|The unveiling in Jasper - photo by Jim Dobie|
This weekend I drove the spectacular road to Jasper, past glaciers, mountain goats, mountain sheep and even a grizzly, to attend the unveiling of a painting that I did for the Alberta Pharmacists' Association. The association is celebrating its 100th year, and they had decided to commission a painting to mark the event.
Using the Alberta Foundation for the Arts as a advisers, the Pharmacists' Centennial committee had selected a group of painters whose work interested them, and invited them to apply. We submitted CV's and portfolios.
From there, the committee chose 5 artists to paint maquettes and send those along with a written explanation of the work. I was one of the painters chosen, but, when I read the commission requirements, I was daunted. The committee wanted to show both the history and the future of pharmacy in Alberta, as well as the collaboration of pharmacy and other professions such as nurses, doctors, physiotherapists, nutritionists and pharmacy technicians. And the work could not exceed 24" in either dimension.
It took some thinking!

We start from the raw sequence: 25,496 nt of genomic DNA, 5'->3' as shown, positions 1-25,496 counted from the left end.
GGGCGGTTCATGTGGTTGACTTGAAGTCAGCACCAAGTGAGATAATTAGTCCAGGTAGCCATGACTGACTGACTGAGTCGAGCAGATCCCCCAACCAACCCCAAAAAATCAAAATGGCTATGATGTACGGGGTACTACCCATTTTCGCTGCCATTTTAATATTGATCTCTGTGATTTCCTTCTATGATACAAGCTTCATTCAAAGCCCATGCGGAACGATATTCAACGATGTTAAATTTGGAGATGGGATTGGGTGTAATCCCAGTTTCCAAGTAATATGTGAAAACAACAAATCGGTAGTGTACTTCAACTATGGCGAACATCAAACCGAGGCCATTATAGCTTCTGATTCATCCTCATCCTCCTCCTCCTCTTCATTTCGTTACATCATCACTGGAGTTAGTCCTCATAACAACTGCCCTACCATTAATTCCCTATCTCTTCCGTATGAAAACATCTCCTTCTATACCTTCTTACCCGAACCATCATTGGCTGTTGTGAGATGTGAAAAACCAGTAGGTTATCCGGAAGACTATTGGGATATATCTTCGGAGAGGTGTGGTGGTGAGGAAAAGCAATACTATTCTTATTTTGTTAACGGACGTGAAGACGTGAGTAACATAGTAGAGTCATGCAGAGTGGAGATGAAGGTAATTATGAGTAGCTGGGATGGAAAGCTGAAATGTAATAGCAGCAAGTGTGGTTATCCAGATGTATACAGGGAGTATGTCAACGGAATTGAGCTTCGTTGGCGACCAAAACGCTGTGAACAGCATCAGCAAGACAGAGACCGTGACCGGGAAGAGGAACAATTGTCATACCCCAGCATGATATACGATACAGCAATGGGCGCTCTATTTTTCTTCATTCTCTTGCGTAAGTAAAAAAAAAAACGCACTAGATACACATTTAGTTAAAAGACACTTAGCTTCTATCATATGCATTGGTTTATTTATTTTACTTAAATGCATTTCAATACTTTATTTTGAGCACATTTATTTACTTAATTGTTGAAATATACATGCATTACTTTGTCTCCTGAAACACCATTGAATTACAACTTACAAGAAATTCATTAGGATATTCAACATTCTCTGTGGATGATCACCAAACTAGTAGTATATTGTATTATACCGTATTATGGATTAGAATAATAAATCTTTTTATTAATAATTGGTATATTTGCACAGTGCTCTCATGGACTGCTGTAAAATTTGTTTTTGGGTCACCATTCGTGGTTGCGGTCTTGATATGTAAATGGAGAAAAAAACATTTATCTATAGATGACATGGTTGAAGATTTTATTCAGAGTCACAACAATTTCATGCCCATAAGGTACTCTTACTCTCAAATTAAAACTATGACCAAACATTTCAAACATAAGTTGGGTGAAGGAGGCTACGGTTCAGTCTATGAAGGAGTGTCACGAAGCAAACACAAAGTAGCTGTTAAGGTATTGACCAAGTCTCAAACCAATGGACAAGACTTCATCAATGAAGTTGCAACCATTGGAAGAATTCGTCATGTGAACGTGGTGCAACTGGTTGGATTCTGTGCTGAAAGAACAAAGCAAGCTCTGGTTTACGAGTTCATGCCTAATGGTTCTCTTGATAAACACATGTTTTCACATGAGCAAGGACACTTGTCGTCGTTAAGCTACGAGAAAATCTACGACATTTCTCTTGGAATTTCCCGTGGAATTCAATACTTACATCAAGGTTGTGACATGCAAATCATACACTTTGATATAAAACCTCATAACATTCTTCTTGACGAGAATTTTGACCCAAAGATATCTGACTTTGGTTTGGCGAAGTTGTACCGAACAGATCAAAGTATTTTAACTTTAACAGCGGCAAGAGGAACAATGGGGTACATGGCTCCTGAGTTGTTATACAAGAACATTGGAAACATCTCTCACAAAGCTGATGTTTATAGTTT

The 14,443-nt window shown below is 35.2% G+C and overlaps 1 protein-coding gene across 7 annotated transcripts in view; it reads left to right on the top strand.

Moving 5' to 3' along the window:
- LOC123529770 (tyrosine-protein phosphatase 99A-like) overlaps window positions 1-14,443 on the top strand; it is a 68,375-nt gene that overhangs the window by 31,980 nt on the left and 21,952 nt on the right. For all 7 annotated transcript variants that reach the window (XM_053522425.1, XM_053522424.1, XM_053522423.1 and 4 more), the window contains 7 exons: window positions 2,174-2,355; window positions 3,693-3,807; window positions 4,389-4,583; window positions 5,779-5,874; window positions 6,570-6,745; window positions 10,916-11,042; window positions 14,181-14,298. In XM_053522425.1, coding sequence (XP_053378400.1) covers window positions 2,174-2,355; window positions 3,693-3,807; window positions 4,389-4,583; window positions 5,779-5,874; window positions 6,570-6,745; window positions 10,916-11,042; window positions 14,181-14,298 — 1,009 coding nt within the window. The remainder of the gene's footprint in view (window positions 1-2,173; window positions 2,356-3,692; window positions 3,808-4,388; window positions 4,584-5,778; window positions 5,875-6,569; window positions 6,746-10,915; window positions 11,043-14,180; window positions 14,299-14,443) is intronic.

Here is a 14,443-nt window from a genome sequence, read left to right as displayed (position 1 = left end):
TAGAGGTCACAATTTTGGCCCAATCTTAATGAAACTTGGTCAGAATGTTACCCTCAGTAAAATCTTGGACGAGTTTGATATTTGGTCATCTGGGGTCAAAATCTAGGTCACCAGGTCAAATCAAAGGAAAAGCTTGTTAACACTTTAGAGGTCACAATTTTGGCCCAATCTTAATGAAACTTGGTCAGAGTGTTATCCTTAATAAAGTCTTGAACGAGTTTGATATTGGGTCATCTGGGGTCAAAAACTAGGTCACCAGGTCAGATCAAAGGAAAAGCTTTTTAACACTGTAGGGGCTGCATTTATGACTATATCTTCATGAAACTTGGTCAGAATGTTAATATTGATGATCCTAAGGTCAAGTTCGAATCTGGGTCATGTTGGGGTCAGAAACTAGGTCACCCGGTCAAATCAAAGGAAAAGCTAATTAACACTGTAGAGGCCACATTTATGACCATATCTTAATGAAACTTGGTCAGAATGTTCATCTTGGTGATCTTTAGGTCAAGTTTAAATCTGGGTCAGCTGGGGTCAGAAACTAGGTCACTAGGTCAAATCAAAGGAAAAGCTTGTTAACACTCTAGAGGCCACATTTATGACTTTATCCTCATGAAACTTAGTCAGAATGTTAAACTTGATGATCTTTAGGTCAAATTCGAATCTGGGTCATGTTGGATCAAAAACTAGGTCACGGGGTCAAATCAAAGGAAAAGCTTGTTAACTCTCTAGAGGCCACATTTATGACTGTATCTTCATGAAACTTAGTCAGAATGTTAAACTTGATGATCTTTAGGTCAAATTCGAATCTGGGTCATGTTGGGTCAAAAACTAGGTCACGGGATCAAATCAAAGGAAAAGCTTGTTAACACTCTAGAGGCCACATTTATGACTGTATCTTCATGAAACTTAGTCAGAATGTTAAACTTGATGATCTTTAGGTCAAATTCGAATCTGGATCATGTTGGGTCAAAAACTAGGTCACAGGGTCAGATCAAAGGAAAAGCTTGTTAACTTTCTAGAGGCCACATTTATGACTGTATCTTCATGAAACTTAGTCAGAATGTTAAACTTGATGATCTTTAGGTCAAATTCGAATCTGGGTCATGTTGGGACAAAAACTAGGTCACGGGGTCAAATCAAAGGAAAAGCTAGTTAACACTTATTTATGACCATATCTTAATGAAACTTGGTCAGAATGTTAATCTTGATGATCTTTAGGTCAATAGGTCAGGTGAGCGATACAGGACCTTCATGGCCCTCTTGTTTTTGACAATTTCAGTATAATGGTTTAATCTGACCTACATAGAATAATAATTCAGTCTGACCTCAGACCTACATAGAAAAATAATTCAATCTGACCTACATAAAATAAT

Finally, I settled on a circular composition and placed the figures along it using stock images from the Internet to find poses. Then I played with colour schemes a bit like Goldilocks checked out bowls of porridge: too hot, too cold, just right. In all, I painted the maquette 4 times in one week until one satisfied me. The painting was still a bit sticky in spots when it was delivered, but I did make the deadline.
Happily, my work was chosen for the final commission.
With the help of a lab coat and using myself, my husband, and a friend, who is a nurse, as models, I got photos of all of the poses that I needed and the painting came together over about a month. Because of the complexity of all of those figures, I worked slowly and let it dry many times along the way. It was delivered in October but the identity of the chosen artist was kept secret until this weekend's unveiling.
The painting will hang in the reception office of the Alberta Pharmacists' Association, and prints of it have gone to diverse locations such as pharmacies and associated offices around Alberta. I even had the pleasure of handing a signed print to the Honourable Gene Zwozdesky, the Minister of Health and Wellness.
I've said it in past blogs, but it bears repeating: it's important to join professional associations. Had I not been a member of the Alberta Society of Artists and the Federation of Canadian Artists ,it's unlikely that the AFA could have found my work and brought it forth for this commission. Those memberships have brought me great opportunities and, as artists, we need every opportunity that we can get!